By Camille Greer
Critics say the National Capital Commission may have missed its chance on the hot housing market after its latest proposal to revitalize Sparks Street fell through.
The NCC was in negotiations with Morguard Corp. to build a mixed-use residential complex on the downtown street, but the company withdrew its proposal for undisclosed business reasons.
Rhys Phillips, an architecture critic, says Morguard likely pulled out because of the softening condo market. He says that most standard development corporations are more interested in business spaces because of the lack of demand for condo space.
“There is going to be a major decline if not collapse in the housing marketplace,” he says.
But the NCC says bringing residents to Sparks Street is essential to its revival because it would create a steady stream of people who would shop and eat at the local stores.
Peter McCourt, NCC director of property development and planning, says the NCC is sticking to its guns. “This is the last piece of Sparks Street property we have, and we want to demonstrate the validity of mixed-use buildings with a residential component,” he says.
The site for the project is located near Metcalfe Street at 106-116 Sparks, just 150 metres from Parliament Hill and is home to two large vacant buildings owned by the NCC.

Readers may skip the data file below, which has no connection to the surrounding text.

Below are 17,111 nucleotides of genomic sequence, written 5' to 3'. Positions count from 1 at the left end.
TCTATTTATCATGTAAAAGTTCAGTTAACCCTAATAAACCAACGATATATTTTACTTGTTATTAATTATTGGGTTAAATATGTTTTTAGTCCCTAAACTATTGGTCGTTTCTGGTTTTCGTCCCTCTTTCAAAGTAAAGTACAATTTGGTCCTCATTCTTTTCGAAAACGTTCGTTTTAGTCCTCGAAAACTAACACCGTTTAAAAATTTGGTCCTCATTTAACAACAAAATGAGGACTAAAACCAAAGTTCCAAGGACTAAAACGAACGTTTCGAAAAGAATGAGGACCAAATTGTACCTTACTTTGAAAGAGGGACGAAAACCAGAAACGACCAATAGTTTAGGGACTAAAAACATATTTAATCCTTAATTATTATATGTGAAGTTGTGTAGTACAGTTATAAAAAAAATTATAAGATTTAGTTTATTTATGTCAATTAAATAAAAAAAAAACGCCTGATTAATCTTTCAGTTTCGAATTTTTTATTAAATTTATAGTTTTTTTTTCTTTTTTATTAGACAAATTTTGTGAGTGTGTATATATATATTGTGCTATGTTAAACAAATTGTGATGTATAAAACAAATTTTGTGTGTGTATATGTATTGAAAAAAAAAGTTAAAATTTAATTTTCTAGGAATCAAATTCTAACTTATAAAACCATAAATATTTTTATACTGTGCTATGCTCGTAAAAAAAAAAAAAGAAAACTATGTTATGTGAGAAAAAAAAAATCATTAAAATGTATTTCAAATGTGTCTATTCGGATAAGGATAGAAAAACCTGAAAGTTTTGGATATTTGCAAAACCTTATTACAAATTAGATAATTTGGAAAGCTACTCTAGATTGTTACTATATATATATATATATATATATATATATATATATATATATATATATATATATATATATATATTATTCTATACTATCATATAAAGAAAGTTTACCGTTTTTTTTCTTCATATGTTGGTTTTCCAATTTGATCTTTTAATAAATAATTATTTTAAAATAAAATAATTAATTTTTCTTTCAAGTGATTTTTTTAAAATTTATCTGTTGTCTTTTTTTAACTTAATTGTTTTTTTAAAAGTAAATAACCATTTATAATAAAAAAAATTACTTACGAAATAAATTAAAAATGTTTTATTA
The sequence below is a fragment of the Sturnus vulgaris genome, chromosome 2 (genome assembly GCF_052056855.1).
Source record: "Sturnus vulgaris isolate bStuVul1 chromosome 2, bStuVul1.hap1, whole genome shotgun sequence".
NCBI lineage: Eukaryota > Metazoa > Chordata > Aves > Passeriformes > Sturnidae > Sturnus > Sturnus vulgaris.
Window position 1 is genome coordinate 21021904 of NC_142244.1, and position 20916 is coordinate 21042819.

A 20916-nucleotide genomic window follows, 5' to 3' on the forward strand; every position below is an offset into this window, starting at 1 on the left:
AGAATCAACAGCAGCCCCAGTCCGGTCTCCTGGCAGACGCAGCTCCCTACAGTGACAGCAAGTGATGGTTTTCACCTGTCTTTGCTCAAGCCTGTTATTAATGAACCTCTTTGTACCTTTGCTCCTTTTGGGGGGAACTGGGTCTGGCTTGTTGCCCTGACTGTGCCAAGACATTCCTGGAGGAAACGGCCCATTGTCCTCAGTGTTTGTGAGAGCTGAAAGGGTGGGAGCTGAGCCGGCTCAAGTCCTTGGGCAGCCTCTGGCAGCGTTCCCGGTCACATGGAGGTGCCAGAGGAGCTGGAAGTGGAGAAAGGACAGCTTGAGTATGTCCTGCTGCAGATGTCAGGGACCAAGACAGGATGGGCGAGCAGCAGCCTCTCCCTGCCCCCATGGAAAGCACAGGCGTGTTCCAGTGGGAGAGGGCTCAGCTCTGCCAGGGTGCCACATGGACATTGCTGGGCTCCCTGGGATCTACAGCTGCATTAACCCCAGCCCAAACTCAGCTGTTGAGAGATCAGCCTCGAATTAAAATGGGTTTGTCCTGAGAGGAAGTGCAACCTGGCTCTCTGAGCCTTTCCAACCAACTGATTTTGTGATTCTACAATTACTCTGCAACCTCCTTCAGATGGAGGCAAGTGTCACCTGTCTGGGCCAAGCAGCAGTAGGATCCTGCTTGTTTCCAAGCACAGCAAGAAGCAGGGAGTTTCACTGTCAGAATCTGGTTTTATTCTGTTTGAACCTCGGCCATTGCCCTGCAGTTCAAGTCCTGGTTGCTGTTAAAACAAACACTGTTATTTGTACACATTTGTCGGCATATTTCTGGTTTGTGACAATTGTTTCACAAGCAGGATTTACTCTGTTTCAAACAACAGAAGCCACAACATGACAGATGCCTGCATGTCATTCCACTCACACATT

According to the NCC stipulations, a developer must build at least 75 residential units. These can take the form of rental apartments, a boutique hotel or a leasehold condominium.
The developer is also required to preserve and restore a nineteenth century heritage building that used to be the much-revered Centre Theatre.
McCourt says the NCC has invited interested developers to submit proposals. He says they hope to announce the successful company by this fall.
“We have sufficient faith that this is the right thing to do and that there will be a capable entrepreneur who will have the right building and the right design,” he says.
Despite all the optimism, Phillips says if plans are not already well on their way, it is unlikely the NCC will find a corporation willing to put up condos. “Just look at the trends,” he says. “Ottawa has seen multiple condo cancellations this year, and that’s just the tip of the iceberg.”
Ovation, an environmentally friendly condo planned for Holland Avenue, was cancelled this month. In January, Canderel cancelled its six-storey condo planned for 495 Richmond Rd., and in Kanata another pair of towers were cancelled.
According to the Corporate Research Group, the condo market now accounts for only 18 per cent of new home sales. This is a 30 per cent decline since 2005.
In March, one of Sparks Street’s oldest tenants, E.R. Fisher, announced it would close its stores this spring, citing lack of business. The clothing store had been on Sparks Street for almost a century.
And despite critics’ warnings, some Sparks Street business owners say the only cure is a residential unit that will secure customers.
Hollander Layte, owner of L’Ange and the Marvelous Mustard Shop, says that if Morguard pulled out because it did not want to include a residential component in the building, then it is a good thing it withdrew.
“I think it is absolutely crucial that the NCC stands firm that there is a residential component in any building that goes up on Sparks Street,” she says.
She admits to profit losses but is convinced that Sparks Street will only prosper with a residential building.
“The question we need to ask ourselves is whether we do things for the short term, or are we really willing to have a vision for Sparks Street?”